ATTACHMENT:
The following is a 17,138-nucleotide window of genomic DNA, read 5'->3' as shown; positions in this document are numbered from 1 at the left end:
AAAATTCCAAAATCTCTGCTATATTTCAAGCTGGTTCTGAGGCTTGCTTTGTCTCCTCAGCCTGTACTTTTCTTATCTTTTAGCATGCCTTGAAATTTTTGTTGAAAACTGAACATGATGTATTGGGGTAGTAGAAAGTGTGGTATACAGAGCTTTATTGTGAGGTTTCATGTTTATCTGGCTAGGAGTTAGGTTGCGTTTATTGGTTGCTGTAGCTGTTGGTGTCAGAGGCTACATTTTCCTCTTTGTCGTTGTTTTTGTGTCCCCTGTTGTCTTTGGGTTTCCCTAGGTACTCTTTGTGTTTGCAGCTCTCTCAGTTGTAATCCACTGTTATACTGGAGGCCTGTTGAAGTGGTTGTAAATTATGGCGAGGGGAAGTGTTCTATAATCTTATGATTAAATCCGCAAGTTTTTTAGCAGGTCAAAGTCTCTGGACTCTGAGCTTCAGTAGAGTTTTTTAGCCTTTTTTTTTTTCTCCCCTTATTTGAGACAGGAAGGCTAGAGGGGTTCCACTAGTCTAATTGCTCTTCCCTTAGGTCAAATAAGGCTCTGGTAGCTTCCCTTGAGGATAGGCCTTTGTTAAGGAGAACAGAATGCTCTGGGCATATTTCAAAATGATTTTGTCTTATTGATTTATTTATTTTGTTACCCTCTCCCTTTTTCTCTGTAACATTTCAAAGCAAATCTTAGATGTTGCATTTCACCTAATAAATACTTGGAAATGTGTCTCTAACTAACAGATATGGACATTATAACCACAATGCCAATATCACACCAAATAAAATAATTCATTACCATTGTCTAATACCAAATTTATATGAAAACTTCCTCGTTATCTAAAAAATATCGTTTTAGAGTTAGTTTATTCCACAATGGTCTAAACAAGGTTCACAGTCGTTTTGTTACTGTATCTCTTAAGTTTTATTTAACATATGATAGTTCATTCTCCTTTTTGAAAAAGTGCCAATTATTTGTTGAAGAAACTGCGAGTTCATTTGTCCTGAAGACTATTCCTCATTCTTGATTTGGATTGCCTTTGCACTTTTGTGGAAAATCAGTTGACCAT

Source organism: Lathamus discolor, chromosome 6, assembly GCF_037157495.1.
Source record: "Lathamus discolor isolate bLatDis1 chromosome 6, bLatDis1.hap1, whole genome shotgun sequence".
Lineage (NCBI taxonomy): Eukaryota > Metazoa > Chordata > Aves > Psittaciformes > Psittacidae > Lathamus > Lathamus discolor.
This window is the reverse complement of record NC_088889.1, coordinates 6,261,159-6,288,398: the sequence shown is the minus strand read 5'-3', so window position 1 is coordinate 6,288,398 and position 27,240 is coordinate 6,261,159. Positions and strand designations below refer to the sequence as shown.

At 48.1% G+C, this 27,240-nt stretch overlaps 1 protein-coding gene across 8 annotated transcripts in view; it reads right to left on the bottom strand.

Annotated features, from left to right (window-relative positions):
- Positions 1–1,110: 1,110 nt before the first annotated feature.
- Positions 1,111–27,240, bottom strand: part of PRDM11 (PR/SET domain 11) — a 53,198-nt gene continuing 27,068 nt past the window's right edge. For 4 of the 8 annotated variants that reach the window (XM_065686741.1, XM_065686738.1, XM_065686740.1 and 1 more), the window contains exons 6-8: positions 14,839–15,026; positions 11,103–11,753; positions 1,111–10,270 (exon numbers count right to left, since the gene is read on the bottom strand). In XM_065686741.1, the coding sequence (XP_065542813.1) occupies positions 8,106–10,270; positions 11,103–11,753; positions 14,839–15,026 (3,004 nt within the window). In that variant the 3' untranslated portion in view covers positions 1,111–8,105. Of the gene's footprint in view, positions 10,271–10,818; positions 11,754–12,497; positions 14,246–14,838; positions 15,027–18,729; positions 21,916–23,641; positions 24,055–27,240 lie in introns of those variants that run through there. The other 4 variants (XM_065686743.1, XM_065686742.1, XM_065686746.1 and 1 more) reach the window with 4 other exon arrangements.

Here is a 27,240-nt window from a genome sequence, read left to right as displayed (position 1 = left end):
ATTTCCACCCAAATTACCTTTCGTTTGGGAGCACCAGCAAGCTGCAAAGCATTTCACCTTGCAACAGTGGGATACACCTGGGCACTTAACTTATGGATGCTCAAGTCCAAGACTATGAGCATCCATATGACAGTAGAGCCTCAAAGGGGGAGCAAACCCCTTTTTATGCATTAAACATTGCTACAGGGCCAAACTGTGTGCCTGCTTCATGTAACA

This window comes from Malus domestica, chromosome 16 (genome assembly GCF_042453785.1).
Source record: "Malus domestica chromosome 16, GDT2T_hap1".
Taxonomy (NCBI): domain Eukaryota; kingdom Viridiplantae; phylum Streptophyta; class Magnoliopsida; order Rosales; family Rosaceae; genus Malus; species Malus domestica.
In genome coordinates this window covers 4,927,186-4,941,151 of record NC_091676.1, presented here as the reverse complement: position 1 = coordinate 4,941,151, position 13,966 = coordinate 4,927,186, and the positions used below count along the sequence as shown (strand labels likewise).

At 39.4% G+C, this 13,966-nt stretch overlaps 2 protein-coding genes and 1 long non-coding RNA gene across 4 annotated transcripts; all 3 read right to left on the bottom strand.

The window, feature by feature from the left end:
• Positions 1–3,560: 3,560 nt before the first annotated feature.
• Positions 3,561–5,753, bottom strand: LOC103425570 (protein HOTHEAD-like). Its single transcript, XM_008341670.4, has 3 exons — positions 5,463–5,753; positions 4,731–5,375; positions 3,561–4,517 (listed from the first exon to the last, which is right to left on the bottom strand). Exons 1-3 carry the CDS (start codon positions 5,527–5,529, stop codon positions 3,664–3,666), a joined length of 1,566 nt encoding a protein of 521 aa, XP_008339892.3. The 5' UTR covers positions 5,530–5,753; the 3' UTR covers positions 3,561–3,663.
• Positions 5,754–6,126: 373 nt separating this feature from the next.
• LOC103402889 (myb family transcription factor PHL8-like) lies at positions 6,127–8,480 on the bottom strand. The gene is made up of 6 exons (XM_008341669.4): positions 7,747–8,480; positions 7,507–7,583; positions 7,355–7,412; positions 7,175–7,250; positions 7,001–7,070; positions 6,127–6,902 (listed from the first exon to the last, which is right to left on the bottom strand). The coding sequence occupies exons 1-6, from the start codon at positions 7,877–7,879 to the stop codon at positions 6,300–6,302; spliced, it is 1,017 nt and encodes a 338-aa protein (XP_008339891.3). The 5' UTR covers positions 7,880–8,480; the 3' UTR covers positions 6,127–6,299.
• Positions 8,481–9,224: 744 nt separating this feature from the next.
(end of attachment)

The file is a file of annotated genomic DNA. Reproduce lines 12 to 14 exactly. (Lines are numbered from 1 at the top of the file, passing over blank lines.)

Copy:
ATTTCCACCCAAATTACCTTTCGTTTGGGAGCACCAGCAAGCTGCAAAGCATTTCACCTTGCAACAGTGGGATACACCTGGGCACTTAACTTATGGATGCTCAAGTCCAAGACTATGAGCATCCATATGACAGTAGAGCCTCAAAGGGGGAGCAAACCCCTTTTTATGCATTAAACATTGCTACAGGGCCAAACTGTGTGCCTGCTTCATGTAACA

This window comes from Malus domestica, chromosome 16 (genome assembly GCF_042453785.1).
Source record: "Malus domestica chromosome 16, GDT2T_hap1".